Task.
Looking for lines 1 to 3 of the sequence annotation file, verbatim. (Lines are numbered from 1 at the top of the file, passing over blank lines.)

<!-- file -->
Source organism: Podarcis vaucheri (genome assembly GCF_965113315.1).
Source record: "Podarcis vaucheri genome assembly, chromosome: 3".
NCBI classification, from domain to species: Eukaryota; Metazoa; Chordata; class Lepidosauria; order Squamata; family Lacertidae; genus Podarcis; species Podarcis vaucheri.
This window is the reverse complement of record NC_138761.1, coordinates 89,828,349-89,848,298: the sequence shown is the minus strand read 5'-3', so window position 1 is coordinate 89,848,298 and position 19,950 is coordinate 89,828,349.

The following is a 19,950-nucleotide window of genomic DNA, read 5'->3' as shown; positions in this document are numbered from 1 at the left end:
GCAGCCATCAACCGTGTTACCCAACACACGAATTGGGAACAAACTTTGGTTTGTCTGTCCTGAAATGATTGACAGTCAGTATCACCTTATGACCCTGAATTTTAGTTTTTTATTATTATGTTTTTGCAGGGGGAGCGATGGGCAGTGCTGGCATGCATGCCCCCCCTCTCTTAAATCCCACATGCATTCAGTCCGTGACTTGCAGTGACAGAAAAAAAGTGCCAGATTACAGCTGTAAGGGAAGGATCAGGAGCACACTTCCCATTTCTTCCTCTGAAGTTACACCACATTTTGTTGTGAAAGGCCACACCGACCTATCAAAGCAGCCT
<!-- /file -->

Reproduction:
Source organism: Podarcis vaucheri (genome assembly GCF_965113315.1).
Source record: "Podarcis vaucheri genome assembly, chromosome: 3".
NCBI classification, from domain to species: Eukaryota; Metazoa; Chordata; class Lepidosauria; order Squamata; family Lacertidae; genus Podarcis; species Podarcis vaucheri.